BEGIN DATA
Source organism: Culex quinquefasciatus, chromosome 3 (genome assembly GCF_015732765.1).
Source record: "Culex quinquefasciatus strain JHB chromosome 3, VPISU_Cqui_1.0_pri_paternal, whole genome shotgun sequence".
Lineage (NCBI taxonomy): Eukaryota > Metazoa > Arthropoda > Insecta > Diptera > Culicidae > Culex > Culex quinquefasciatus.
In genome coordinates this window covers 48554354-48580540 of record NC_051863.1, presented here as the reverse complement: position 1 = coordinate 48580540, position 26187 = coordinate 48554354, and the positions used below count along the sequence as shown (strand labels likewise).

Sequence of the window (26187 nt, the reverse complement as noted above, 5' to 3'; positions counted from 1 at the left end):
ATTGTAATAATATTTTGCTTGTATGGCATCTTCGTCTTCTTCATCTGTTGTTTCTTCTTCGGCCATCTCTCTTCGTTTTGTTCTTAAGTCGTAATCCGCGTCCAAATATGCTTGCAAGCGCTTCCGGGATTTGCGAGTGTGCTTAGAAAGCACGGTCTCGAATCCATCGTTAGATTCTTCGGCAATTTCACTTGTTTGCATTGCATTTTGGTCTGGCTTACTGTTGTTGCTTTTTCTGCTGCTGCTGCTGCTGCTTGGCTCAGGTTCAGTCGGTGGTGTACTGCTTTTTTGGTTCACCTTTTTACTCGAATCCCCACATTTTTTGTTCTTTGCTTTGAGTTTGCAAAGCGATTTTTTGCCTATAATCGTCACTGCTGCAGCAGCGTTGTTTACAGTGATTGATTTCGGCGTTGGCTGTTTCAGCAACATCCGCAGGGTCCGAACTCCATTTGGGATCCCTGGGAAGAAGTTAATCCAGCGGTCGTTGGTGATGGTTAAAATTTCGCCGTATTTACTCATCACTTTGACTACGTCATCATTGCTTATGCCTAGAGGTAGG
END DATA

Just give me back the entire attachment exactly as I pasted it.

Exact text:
Source organism: Culex quinquefasciatus, chromosome 3 (genome assembly GCF_015732765.1).
Source record: "Culex quinquefasciatus strain JHB chromosome 3, VPISU_Cqui_1.0_pri_paternal, whole genome shotgun sequence".
Lineage (NCBI taxonomy): Eukaryota > Metazoa > Arthropoda > Insecta > Diptera > Culicidae > Culex > Culex quinquefasciatus.
In genome coordinates this window covers 48554354-48580540 of record NC_051863.1, presented here as the reverse complement: position 1 = coordinate 48580540, position 26187 = coordinate 48554354, and the positions used below count along the sequence as shown (strand labels likewise).

Sequence of the window (26187 nt, the reverse complement as noted above, 5' to 3'; positions counted from 1 at the left end):
ATTGTAATAATATTTTGCTTGTATGGCATCTTCGTCTTCTTCATCTGTTGTTTCTTCTTCGGCCATCTCTCTTCGTTTTGTTCTTAAGTCGTAATCCGCGTCCAAATATGCTTGCAAGCGCTTCCGGGATTTGCGAGTGTGCTTAGAAAGCACGGTCTCGAATCCATCGTTAGATTCTTCGGCAATTTCACTTGTTTGCATTGCATTTTGGTCTGGCTTACTGTTGTTGCTTTTTCTGCTGCTGCTGCTGCTGCTTGGCTCAGGTTCAGTCGGTGGTGTACTGCTTTTTTGGTTCACCTTTTTACTCGAATCCCCACATTTTTTGTTCTTTGCTTTGAGTTTGCAAAGCGATTTTTTGCCTATAATCGTCACTGCTGCAGCAGCGTTGTTTACAGTGATTGATTTCGGCGTTGGCTGTTTCAGCAACATCCGCAGGGTCCGAACTCCATTTGGGATCCCTGGGAAGAAGTTAATCCAGCGGTCGTTGGTGATGGTTAAAATTTCGCCGTATTTACTCATCACTTTGACTACGTCATCATTGCTTATGCCTAGAGGTAGG